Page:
Children visited Grandma via passenger train travel.
When I was a small girl, passenger train travel allowed my mother, older sister and me to visit my grandmother. Mother wouldn't tell me we were going until a couple of days ahead of time, because I would be ready to start packing the suitcase.
Mother would pack our lunch in a shoe box, and Dad would drive us the nine miles to town, where we caught the train. As soon as we got on the train and found our seats, I was ready to eat. We stuck our heads out the window of the train, so we couldn't wear good clothes because the coal dust got all over us.
A while back, I had the opportunity to ride Amtrak from Seattle to Fort Worth, Texas, and it brought back a lot of childhood memories. I enjoyed that last train trip so much, that I'm already planning to take another one.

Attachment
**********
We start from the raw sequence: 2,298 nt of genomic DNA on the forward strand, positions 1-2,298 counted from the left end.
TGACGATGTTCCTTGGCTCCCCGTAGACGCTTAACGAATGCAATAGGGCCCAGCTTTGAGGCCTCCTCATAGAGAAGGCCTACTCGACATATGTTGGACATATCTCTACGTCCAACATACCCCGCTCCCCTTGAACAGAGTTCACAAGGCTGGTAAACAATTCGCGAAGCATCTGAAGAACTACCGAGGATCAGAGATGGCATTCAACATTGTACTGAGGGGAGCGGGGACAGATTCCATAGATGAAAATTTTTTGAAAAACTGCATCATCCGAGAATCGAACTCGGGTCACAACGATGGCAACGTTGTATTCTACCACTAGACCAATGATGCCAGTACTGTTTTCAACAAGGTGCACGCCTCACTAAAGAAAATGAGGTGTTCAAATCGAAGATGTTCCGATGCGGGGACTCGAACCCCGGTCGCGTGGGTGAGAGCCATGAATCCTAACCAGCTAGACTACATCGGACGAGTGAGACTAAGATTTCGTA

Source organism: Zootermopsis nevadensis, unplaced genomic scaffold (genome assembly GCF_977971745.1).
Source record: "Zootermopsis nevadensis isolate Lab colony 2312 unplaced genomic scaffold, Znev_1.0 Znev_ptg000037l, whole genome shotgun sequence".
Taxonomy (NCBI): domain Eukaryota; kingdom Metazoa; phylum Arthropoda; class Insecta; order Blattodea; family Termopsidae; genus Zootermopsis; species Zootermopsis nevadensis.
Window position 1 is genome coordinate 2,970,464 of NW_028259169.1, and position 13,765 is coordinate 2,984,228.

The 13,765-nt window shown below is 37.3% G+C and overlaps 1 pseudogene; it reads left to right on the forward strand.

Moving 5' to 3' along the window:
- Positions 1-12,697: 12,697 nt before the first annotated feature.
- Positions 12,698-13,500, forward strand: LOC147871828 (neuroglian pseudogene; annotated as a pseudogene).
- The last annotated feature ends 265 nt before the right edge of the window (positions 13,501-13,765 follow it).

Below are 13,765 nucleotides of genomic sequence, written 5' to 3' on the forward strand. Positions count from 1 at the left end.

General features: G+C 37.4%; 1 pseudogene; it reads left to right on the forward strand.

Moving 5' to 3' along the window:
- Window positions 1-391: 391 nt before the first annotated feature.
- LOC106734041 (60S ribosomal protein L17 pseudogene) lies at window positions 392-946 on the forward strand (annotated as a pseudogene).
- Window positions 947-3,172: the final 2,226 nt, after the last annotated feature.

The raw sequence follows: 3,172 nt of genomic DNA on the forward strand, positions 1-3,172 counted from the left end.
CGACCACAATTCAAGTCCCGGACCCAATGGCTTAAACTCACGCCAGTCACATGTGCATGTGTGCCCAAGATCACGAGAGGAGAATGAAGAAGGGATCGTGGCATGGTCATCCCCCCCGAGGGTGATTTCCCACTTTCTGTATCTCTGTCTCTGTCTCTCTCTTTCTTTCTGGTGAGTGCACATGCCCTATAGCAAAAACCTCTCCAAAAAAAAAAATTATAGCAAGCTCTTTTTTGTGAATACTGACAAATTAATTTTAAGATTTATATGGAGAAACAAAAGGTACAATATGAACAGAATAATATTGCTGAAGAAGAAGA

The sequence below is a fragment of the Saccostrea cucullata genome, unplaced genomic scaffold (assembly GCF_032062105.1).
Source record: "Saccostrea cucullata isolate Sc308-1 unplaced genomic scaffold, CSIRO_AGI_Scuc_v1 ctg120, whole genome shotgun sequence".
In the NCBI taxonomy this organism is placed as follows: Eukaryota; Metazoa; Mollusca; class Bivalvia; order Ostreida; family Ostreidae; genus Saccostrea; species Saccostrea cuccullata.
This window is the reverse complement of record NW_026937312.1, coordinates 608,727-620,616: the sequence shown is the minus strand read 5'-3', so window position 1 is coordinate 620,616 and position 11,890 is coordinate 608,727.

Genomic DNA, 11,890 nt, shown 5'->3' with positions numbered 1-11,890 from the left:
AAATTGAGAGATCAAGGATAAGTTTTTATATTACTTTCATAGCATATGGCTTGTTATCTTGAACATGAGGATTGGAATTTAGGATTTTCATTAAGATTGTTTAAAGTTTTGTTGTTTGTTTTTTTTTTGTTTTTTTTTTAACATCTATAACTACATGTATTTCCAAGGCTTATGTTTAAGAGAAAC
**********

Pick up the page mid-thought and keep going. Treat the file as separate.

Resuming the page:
Back in 1955 a call went out from the editors of the then Capper’s Weekly asking for readers to send in articles on true pioneers. Hundreds of letters came pouring in from early settlers and their children, many now in their 80s and 90s, and from grandchildren of settlers, all with tales to tell. So many articles were received that a decision was made to create a book, and in 1956, the first My Folks title – My Folks Came in a Covered Wagon – hit the shelves. Nine other books have since been published in the My Folks series, all filled to the brim with true tales from Capper’s readers, and we are proud to make those stories available to our growing online community.
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